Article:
The pressure on Sen. John Kerry and other Catholic politicians from fellow Catholics on the political and ecclesiastical right is not a new phenomenon. Ever since the 1973 U.S. Supreme Court decision, Roe v. Wade, abortion has become a highly sensitive political as well as moral issue within the Catholic Church.
Catholic politicians have found themselves under a special kind of fire since the mid-70s. In the mind of their Catholic critics, Roe v. Wade was an illegitimate decision, and Catholic legislators and executives are still bound by the moral principle that abortion is tantamount to murder and, as such, always to be prevented at whatever cost.
However, once the Supreme Court had determined abortion to be a constitutionally guaranteed right, Catholic legislators were faced with the dilemma of either upholding their oath of office to enforce the law or of subordinating the laws of the land to the teachings of their church.
The issue arose almost immediately following Roe v. Wade in the confirmation hearings that were to decide whether Joseph A. Califano Jr., a Catholic, would become secretary of health, education and welfare in the new Carter administration. Califano writes about those hearings — and more — in his new book, Inside: A Public and Private Life.
Just before his confirmation hearings opened, Califano consulted his Jesuit pastor, who told him that in our democratic and pluralistic society he was free to express his own views on abortion, but if another view prevailed, he could in good conscience enforce the law.
His pastor recommended that he seek a second opinion from one of the Catholic Church’s leading moral theologians, Father Richard McCormick, S.J. Califano reports that Father McCormick offered the same advice as the pastor had.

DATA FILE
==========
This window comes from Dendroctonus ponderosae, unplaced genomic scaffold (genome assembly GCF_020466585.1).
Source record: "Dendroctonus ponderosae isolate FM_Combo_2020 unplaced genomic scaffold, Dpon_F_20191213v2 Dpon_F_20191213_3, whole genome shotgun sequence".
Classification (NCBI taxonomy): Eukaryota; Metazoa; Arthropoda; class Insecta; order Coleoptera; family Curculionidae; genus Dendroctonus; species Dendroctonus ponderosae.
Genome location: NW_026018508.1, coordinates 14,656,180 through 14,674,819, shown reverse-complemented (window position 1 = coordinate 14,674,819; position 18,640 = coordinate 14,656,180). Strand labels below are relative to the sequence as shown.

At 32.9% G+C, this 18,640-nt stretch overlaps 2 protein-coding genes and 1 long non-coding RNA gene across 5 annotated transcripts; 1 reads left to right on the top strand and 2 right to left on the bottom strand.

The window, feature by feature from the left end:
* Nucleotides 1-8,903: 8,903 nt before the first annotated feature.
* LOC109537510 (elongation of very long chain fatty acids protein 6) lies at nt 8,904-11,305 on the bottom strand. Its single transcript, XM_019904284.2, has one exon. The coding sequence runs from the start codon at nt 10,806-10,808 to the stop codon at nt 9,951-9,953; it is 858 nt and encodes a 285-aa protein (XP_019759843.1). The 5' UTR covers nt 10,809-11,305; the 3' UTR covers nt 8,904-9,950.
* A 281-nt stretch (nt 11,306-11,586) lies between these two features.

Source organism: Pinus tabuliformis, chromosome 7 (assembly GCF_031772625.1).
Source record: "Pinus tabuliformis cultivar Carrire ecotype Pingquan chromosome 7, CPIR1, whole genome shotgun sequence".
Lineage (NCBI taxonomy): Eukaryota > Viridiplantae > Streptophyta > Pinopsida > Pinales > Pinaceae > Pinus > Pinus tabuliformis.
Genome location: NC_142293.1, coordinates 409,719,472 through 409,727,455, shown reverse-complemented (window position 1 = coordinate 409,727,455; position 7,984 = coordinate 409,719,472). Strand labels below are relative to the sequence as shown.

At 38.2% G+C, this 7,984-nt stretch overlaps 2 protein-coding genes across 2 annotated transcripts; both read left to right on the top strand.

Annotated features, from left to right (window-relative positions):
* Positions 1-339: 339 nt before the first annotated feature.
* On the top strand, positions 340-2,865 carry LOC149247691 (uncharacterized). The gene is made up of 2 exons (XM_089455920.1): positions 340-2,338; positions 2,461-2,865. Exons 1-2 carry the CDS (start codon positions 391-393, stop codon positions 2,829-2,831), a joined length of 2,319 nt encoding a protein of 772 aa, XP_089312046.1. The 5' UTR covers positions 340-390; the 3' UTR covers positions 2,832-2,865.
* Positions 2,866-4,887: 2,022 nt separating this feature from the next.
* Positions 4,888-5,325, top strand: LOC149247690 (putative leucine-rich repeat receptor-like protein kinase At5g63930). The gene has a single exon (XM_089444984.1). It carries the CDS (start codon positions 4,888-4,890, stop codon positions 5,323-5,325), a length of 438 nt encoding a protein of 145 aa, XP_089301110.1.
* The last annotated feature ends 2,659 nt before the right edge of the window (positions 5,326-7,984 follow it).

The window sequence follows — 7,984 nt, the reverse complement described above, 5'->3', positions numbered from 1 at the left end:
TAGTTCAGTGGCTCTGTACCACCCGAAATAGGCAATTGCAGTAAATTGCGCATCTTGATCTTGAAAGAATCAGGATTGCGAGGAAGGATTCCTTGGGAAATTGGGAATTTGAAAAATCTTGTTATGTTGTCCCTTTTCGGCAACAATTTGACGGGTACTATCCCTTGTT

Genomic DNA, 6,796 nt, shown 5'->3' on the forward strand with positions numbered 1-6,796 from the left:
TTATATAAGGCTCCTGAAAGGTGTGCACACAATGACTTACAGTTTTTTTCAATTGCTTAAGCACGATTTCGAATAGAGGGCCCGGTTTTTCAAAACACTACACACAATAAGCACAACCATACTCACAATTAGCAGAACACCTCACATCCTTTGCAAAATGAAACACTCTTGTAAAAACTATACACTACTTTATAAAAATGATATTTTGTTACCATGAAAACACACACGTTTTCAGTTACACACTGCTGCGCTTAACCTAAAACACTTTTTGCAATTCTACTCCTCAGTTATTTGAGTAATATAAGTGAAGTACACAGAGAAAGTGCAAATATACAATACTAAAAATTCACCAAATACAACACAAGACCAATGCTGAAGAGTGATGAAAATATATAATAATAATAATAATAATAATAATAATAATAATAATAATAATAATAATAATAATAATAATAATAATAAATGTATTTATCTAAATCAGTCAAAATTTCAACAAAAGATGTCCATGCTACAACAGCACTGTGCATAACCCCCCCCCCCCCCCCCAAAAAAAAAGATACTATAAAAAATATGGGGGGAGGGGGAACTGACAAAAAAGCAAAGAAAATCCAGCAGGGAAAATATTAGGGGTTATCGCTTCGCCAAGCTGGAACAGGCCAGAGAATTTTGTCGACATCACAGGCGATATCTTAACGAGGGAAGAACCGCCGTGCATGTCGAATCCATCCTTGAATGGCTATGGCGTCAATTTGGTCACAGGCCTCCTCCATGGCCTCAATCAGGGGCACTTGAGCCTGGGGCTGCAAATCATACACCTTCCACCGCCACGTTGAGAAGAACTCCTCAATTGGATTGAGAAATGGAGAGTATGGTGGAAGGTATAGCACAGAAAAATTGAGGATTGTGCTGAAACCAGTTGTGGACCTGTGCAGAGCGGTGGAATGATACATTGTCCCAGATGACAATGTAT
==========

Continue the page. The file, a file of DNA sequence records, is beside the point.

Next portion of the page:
Once in office, Califano adhered to a minimalist approach to the funding of abortions. However, because the law permitted the funding of abortions in the case of rape and incest if they were “promptly reported,” he issued regulations giving women 60 days to make such reports.
“The Catholic hierarchy erupted,” Califano writes in his book.
He also issued new rules to restrict federal funding for sterilizations and to make sure none were performed without informed consent. There were to be various exceptions to the rule, but within the parameters the secretary laid down.
Once more, the bishops voiced their displeasure.
With many of the bishops questioning his decision, Califano’s pastor suggested that he sit down with the then-archbishop of Washington, Cardinal William Baum, to help Cardinal Baum and the other bishops better understand his position.
A dinner was arranged with the cardinal, the pastor and Father McCormick. Cardinal Baum seized the occasion to chastise Califano for not restricting abortion even further in cases of rape and incest, for not banning all forms of federal funding of sterilizations and for opposing tax credits for tuition paid to Catholic schools.
Califano writes that, carried to its logical conclusion, Cardinal Baum’s argument was that “Catholics must adhere to the positions of the church or resign from public office.”
“I pointed out,” he writes, “that such a position would disqualify all Catholics from the HEW post and thousands of other positions in local, state, and federal government. My arguments about serving in a pluralistic democracy fell on deaf ears.”
Some of those hierarchical ears seem deaf even today to the realities of a pluralistic society and to the complexities of applying moral principles in the political order.
Father McBrien is a professor of theology at the University of Notre Dame.